On the morning of Friday, December 17, 2010, a twenty-six-year-old Tunisian, Mohamed Bouazizi, purchased $200 in fruits and vegetables and sets up his street cart in the city of Sidi Bouzid. Police, who had harassed Bouazizi all of his life, allegedly attempted to extort money from him for permission to sell fruit and vegetables on the street. Bouazizi could not pay the bribe, so police confiscated his cart and produce. After attempting to make a complaint with the governor, who refused to see him, Bouazizi doused himself with combustible fuel and immolated himself. Eighteen days later Mohamed Bouazizi died.
As a result of Bouazizi’s act of self-sacrifice, Tunisia rapidly descended into anarchy. After 23 years as Tunisia’s President, protesters ousted Zine El Abidine Ben Ali, forcing him to flee to Saudi Arabia. The will of Tunisians have put the task on a new temporary government to put in place Tunisia’s first free election since its independence from France in 1956.
Bouazizi’s self-immolation inspired others in Algeria, Egypt, Mauritania, and Yemen also to turn themselves “into human torches of protest.” When one is powerless, lacking education, money, social status, armies, or weapons, without any expectation of a satisfactory future quality of life, not having any way of gaining the bully pulpit to initiate change, they, out of a sense of helplessness and desperation, will take other courses of acton. So, in hopes of giving a voice to their cause, some will commit suicide. And self-immolation seems to be the weapon of choice for the powerless against economic and governmental oppression.
The repercussion from this one act of Mohamed Bouazizi is far and wide, not only manifested in the revolution taking place in Egypt, but also has had an effect on the entire region.
Fawaz Gerges, professor of Middle Eastern policy and international relations, London school of economics, states, “Tunisia provided the spark, the spark that has ignited political fires in Egypt and Algeria and Jordan and Sudan. And the reason why Egypt is so significant, Egypt is the most pivotal Arab state. It’s the most populous Arab state. It holds the key to the Arab world. It used to be the capital of its cultural production. If Egypt goes, the saying, we teach our students in the classroom, if Egypt goes, the entire region goes.”
The media, pundits, and our politicians expressed their view that the United States must take a balanced approach in respect to its support of Mubarak or its people. However, America’s stance must be fundamental to its ideals of life, liberty, and the pursuit of happiness. Americans must not support any response that does not hold to America’s proclaimed values.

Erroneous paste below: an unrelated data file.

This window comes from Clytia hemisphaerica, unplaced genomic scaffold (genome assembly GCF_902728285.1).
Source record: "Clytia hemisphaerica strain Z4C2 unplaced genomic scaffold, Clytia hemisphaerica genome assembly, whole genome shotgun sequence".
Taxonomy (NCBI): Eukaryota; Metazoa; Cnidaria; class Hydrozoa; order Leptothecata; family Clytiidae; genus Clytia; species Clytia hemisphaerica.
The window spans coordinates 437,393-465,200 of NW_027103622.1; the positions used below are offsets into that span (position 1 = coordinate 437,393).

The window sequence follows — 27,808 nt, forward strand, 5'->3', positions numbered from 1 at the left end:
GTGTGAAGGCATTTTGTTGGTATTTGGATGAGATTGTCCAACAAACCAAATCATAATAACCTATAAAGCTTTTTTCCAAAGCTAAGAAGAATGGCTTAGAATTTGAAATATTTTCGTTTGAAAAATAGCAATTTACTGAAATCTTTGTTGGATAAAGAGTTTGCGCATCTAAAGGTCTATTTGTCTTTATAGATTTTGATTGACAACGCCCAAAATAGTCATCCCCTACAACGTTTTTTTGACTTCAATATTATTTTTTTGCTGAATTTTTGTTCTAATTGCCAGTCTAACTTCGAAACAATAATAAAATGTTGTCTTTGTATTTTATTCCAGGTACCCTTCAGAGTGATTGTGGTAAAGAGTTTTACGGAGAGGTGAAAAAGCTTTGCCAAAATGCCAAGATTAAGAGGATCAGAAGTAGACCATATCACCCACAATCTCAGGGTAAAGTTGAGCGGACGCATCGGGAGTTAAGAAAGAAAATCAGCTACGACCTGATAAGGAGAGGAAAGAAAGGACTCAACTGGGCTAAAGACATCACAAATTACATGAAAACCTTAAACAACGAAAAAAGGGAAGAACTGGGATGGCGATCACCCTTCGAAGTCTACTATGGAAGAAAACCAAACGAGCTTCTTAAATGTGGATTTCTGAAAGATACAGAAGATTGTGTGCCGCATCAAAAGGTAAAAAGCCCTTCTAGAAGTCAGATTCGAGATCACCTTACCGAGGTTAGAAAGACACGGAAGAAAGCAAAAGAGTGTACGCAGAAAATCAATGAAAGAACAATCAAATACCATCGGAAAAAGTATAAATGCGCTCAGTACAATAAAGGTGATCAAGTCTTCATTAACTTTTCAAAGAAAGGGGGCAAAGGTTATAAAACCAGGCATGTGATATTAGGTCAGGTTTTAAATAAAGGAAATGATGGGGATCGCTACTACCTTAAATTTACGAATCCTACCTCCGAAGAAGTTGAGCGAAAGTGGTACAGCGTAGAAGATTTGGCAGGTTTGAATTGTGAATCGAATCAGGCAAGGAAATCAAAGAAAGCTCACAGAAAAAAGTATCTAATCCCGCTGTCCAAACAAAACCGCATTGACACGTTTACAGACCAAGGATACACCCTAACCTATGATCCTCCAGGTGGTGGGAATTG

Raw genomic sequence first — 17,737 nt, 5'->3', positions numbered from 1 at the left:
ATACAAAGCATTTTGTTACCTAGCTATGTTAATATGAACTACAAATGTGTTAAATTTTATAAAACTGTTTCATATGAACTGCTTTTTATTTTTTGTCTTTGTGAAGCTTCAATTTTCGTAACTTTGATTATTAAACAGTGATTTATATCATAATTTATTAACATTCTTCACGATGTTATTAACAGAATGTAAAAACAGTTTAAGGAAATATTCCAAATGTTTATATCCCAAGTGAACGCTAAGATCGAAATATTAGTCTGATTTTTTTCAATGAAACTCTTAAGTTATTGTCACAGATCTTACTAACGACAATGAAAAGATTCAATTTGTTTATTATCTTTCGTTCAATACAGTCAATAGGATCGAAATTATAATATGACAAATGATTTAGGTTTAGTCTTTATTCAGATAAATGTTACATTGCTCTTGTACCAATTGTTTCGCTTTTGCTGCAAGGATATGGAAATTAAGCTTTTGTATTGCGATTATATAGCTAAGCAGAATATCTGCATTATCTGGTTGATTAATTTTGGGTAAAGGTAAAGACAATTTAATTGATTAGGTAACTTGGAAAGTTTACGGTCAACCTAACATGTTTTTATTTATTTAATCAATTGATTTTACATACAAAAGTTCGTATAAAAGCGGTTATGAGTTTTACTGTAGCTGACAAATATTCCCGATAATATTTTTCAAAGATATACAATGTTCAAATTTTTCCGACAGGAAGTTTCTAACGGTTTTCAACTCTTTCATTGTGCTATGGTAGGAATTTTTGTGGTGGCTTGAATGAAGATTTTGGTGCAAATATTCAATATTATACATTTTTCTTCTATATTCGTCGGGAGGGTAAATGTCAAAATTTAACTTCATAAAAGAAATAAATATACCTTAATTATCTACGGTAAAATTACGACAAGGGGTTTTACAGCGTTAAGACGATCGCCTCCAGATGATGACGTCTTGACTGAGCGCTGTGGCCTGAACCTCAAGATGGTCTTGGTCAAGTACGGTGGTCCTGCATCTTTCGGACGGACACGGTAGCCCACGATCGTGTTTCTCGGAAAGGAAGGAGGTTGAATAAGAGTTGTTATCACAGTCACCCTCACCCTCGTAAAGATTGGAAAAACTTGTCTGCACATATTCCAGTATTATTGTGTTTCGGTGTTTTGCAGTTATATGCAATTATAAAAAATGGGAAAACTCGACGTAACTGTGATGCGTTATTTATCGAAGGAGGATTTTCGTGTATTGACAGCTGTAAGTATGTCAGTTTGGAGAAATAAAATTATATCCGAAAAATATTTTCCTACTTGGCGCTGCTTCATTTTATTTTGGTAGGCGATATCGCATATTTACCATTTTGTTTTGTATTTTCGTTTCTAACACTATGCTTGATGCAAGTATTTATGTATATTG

The basis of our First Amendment Constitutional ideals of inalienable rights and personal liberty come from political theorist and philosopher John Locke, who developed the theory that “government derives its power and authority from the consent of the governed.” Lockean thought justifies the right of revolution in that “When the government … becomes an enemy to property, the duty to obey is superseded by a right of revolution, whereby the power and authority conveyed to the government revert to the people (or their representatives) who may then establish a new government.”
I do know that this is a complex issue that requires a delicate and sophisticated diplomatic response. But I also know that the United States should never support strongmen, warlords, tyrants or dictators, whatever one wants to label them, no matter what the strategical, geopolitical or national political reasoning might be. America must always be on the side of the people, whether here at home or in another country. That is what is in our best interest. That’s the only response that supports our ideals and who we say we are.
Economic, political, and/or social change, whether here at home or abroad, belongs to a nation’s inhabitants. It’s up-to them to initiate, make the change, and to maintain it. And, it’s up-to Americans to demand that their government support and be in solidarity with the people first; not governments.
Mohamed Bouazizi, Wikipedia
James Carroll, A human life – too valuable to burn, The Boston Globe
Becky Anderson, Connect The World: Protests Continue in Egypt, CNN.com transcripts, Aired January 31, 2011